Friday, January 28, 2011

March for Life & Mid-Atlantic Gathering (Introducing the St. Thomas of Canterbury Society)

Beginning of Recessional at St. Alphonsus
As announced on this blog and elsewhere, the recent March for Life, commemorating the 38th anniversary of the Supreme Court decision in Roe v. Wade, was the occasion for a gathering of Ordinariate-bound Catholics and Anglicans from the mid-Atlantic area and elsewhere.  It was also the occasion for the debut of our new Ordinariate-bound group here in the Washington/Northern Virgina area, the St. Thomas of Canterbury Anglican Use Society (STCS).  Click here to visit our website, which is still under construction at this writing.

On Sunday, January 23, Fr. Eric Bergman of the St. Thomas More Society in Scranton, PA, celebrated an Anglican Use Mass at the beautiful St. Alphonsus Catholic Church in Baltimore, Md.  Turnout was very respectable, over 100 people, among whom about 25 percent were young children.  It is always a great joy to see so many children at such events, since it affirms the strong commitment of these groups of Anglicans to the Gospel of Life.  We were assisted by an all-male schola, who sang the propers for the day from the Anglican Use Gradual.  The ordinary parts of the Mass were the standard--and lovely--Healey Willan compositions straight out of the 1940 Hymnal.  The Offertory hymn was one of my particular favorites, "Dear Lord and Father of Mankind":
Here's Verse 1:
Dear Lord and Father of mankind, forgive our foolish ways!
Re-clothe us in our rightful mind, in purer lives Thy service find,
in deeper reverence, praise, in deeper reverence, praise.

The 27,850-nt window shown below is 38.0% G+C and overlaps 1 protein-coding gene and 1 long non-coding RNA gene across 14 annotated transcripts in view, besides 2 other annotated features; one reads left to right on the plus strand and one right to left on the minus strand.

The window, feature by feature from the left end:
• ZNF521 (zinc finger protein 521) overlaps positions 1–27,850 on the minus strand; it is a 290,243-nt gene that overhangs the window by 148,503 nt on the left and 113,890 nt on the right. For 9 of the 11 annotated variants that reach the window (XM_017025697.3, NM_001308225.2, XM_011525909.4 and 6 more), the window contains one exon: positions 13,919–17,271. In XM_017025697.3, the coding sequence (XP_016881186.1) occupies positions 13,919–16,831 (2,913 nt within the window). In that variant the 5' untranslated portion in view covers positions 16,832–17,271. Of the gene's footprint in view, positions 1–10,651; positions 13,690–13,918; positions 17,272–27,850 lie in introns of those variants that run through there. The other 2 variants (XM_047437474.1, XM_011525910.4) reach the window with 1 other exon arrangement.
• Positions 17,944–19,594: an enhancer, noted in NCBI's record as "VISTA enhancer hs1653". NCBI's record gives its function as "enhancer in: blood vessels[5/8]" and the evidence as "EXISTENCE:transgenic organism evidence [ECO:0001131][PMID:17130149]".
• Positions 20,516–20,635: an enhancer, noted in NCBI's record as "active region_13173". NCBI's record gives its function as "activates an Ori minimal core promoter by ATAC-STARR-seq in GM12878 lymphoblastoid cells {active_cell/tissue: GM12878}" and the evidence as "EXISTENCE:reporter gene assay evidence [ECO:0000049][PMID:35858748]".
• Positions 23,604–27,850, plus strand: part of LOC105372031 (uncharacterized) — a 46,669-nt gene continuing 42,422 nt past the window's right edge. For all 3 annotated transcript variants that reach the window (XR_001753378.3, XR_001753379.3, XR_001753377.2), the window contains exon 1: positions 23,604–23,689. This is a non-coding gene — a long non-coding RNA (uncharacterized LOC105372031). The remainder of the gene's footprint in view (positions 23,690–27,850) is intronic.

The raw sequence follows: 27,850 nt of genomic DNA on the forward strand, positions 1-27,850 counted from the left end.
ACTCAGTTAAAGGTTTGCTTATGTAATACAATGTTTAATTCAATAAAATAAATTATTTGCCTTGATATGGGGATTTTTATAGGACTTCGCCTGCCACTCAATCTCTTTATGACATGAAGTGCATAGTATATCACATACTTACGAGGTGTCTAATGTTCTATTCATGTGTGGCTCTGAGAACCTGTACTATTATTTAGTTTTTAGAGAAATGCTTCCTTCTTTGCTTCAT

My husband, Bernie, and Fr. Scott Hurd at St. Alphonsus after Mass
Fr. Bergman's homily was, as usual, spot on, recalling our Lord's first recorded sermon, as recorded in the Gospel reading (Mt. 4:12-23), "Repent, for the kingdom of heaven is at hand."  He reminded us of the great gift we have in the Catholic Church--the unequivocal naming of sin as sin, and the call to repentance and forgiveness.  It is the Catholic Church which has remained steadfast in naming the sin of abortion and the underlying sin of the refusal to embrace the gift of new life; in a word, contraception.

Mt. Calvary

Following the Mass, the group reconvened a few blocks north at Mt. Calvary Church.  Mt. Calvary is the Episcopal Church whose congregation (all but a small fraction of them) voted last October to leave ECUSA and seek reception into the Catholic Church.  Their rector, Fr. Jason Catania, hosted a gathering in the church's undercroft that featured elegant wine and food that was a welcome sight on a rather frigid night.

Fr. Catania welcomed us, then Fr. Bergman spoke.  He announced the creation of the St. Thomas of Canterbury Society and mentioned our ongoing Evening Prayer services (the third Saturday of each month) and other upcoming events.  Fr. Hurd, Cardinal Wuerl's assistant for the implementation of Anglicanorum coetibus in the US, also spoke.  He had previously slipped into St. Alphonsus after the beginning of Mass.  (He is pictured above with my husband.)  Obviously, he is not at liberty to divulge any state secrets at this stage, but what he did say was encouraging.  He confirmed that questionnaires from groups around the country (including our local group) were submitted to Cardinal Wuerl at the end of 2010 and have been submitted to the CDF.  The enthusiasm among the people gathered there was palpable, among those anticipating reception into the Catholic Church as well as those of us who have already made the journey and are eager to welcome them "home."